Plans to start work on houses in Kylemore Grove, adjacent to Labre Park, have only received half of the funding needed and will be delayed unless another source of revenue is found.

Jerry Devine says he isn’t surprised. He’s been waiting on a house for his family for years now. “They’ve promised the moon and stars for God knows how long. We’re sick of going to meetings and protests,” he says.

His two young children share a bed with his wife and his toddler son is constantly in the hospital due to his asthma. His family have also been using a rundown sanitary unit, which has had problems with rats as well as everything else. The plasterboard collapsed when his four-year-old daughter leaned on it, he says.

He isn’t too optimistic about the promises for the redevelopment of Labre Park to be completed by 2018. At this stage, he and his wife would be happy to move to normal social housing.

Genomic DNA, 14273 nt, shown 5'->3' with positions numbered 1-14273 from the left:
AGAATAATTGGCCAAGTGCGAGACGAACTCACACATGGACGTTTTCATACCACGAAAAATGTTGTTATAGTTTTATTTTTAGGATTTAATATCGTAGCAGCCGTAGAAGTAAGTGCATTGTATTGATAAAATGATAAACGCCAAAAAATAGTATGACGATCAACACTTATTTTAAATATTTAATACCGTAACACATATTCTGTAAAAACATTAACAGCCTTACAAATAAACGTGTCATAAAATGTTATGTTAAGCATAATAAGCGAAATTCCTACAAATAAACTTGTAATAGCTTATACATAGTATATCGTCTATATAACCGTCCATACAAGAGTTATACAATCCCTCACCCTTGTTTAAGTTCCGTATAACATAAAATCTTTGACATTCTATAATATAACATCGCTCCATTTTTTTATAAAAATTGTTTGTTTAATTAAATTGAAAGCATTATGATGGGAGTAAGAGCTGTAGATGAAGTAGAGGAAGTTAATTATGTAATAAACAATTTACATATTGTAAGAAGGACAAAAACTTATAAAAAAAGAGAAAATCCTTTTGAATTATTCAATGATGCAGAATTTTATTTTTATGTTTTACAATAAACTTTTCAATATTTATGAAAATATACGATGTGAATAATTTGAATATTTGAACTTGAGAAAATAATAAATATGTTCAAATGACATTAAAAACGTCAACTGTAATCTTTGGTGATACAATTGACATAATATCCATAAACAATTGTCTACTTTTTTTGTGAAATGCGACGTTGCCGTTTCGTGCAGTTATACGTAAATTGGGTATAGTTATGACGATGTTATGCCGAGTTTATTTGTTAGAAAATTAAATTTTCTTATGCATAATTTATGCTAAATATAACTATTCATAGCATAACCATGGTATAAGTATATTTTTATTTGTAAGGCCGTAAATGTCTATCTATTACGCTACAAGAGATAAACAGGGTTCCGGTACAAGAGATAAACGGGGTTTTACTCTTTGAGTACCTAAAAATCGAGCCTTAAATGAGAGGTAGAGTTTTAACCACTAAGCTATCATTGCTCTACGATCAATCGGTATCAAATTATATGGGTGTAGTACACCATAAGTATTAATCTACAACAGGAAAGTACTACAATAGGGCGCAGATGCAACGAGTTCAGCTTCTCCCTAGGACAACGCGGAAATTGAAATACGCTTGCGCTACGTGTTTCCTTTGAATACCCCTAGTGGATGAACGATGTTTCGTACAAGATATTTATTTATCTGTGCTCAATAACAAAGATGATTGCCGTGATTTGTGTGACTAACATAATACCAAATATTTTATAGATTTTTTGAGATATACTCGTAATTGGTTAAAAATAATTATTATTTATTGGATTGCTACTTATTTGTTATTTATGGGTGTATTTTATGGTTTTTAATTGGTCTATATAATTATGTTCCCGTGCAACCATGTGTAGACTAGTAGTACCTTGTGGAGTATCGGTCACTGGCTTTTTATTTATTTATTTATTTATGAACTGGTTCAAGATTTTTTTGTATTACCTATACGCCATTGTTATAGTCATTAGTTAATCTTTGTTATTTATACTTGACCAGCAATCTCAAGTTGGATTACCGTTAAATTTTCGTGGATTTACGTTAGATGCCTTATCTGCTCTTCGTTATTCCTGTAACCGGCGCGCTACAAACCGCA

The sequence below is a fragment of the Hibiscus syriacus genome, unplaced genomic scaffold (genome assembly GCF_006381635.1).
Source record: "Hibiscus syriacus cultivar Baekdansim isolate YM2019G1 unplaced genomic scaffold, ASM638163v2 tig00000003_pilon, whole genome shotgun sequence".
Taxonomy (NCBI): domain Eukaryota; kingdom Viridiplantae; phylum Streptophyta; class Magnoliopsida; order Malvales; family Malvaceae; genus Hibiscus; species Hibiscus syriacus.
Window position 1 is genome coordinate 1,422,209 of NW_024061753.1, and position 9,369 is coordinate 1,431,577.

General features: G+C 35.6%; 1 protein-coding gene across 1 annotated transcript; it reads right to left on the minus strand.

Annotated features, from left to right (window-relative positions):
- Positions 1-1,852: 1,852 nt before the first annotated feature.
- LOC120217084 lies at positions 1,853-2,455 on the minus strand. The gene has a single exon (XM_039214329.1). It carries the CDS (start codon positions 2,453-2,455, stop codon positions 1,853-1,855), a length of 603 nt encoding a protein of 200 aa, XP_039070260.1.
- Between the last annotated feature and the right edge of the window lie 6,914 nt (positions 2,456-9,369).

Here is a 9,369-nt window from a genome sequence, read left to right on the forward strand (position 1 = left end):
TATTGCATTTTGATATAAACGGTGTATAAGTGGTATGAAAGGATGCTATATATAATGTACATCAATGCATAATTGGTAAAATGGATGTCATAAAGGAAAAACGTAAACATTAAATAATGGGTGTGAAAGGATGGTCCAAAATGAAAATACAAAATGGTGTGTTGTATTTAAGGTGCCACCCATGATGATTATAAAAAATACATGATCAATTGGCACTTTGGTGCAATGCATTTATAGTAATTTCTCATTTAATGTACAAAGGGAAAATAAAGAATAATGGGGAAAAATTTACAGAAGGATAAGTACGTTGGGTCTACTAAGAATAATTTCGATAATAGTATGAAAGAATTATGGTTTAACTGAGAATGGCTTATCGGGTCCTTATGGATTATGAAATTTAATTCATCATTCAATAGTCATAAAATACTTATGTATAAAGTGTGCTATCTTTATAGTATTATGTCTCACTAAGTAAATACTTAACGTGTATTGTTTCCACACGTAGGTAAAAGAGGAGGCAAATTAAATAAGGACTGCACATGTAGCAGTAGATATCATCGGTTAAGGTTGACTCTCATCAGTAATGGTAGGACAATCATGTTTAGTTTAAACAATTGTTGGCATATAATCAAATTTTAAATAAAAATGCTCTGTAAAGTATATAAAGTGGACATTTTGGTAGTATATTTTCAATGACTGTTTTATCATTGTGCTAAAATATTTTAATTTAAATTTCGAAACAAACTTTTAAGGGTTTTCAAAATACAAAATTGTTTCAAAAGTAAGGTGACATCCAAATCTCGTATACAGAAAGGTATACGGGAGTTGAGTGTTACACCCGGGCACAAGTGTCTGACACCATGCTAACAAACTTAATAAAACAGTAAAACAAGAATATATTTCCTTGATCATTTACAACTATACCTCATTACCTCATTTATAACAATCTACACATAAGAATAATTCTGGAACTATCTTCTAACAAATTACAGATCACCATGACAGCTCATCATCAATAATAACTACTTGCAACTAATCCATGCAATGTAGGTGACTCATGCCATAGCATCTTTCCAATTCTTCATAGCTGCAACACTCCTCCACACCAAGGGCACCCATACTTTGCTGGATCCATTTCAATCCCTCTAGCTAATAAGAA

For the last Traveller Accommodation Programme, 118 units of accommodation – meaning houses and bays – were promised, but only one was built.

In 2013, it emerged that Dublin City Council had failed to draw down funding from the Department of the Environment with an under-spend of €12 million. The estimated cost of redeveloping Labre Park is just over €5 million.


A spokesperson for the Irish Traveller Movement puts this failure to act down to a lack of political will.

Smith uses stronger words: “I believe there is a hidden, unofficial racism in Irish society, particularly in the current government.”

Angela O’Neill of the Finglas Traveller Development Group says: “I don’t know how you could put the money back in the coffers when there is such dire needs.”

She is unsure if the failure of the council to act on Travellers’ needs for accommodation comes down to institutional racism, but she does believe council staff need to be trained in cultural awareness. This was a suggestion submitted to the council’s Local Economic and Community Plan last month.

Smith claims that funding to other Traveller services has been cut by 80 percent across the board. This is true in the case of education programmes.